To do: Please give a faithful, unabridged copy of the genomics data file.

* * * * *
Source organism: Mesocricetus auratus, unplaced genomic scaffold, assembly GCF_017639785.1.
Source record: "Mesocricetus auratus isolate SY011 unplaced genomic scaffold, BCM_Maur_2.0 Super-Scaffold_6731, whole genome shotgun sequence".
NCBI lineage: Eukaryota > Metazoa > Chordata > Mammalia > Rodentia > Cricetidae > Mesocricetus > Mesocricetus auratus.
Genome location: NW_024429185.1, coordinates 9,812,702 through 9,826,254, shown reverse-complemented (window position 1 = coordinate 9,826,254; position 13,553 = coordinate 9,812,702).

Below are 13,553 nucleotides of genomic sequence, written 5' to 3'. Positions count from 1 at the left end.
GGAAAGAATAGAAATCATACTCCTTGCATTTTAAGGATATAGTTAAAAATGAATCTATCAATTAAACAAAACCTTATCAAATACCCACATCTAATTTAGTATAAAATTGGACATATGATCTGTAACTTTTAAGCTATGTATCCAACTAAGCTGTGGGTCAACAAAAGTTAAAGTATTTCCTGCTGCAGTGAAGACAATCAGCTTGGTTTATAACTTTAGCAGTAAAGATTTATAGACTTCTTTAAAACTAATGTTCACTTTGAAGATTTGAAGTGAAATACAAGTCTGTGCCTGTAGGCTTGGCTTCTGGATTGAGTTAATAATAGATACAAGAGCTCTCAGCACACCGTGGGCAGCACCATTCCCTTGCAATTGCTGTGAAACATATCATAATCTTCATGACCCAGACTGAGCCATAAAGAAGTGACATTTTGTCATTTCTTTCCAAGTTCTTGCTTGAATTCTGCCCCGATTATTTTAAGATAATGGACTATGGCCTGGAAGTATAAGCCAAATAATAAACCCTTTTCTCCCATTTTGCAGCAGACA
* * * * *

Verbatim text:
Source organism: Mesocricetus auratus, unplaced genomic scaffold, assembly GCF_017639785.1.
Source record: "Mesocricetus auratus isolate SY011 unplaced genomic scaffold, BCM_Maur_2.0 Super-Scaffold_6731, whole genome shotgun sequence".
NCBI lineage: Eukaryota > Metazoa > Chordata > Mammalia > Rodentia > Cricetidae > Mesocricetus > Mesocricetus auratus.
Genome location: NW_024429185.1, coordinates 9,812,702 through 9,826,254, shown reverse-complemented (window position 1 = coordinate 9,826,254; position 13,553 = coordinate 9,812,702).

Below are 13,553 nucleotides of genomic sequence, written 5' to 3'. Positions count from 1 at the left end.
GGAAAGAATAGAAATCATACTCCTTGCATTTTAAGGATATAGTTAAAAATGAATCTATCAATTAAACAAAACCTTATCAAATACCCACATCTAATTTAGTATAAAATTGGACATATGATCTGTAACTTTTAAGCTATGTATCCAACTAAGCTGTGGGTCAACAAAAGTTAAAGTATTTCCTGCTGCAGTGAAGACAATCAGCTTGGTTTATAACTTTAGCAGTAAAGATTTATAGACTTCTTTAAAACTAATGTTCACTTTGAAGATTTGAAGTGAAATACAAGTCTGTGCCTGTAGGCTTGGCTTCTGGATTGAGTTAATAATAGATACAAGAGCTCTCAGCACACCGTGGGCAGCACCATTCCCTTGCAATTGCTGTGAAACATATCATAATCTTCATGACCCAGACTGAGCCATAAAGAAGTGACATTTTGTCATTTCTTTCCAAGTTCTTGCTTGAATTCTGCCCCGATTATTTTAAGATAATGGACTATGGCCTGGAAGTATAAGCCAAATAATAAACCCTTTTCTCCCATTTTGCAGCAGACA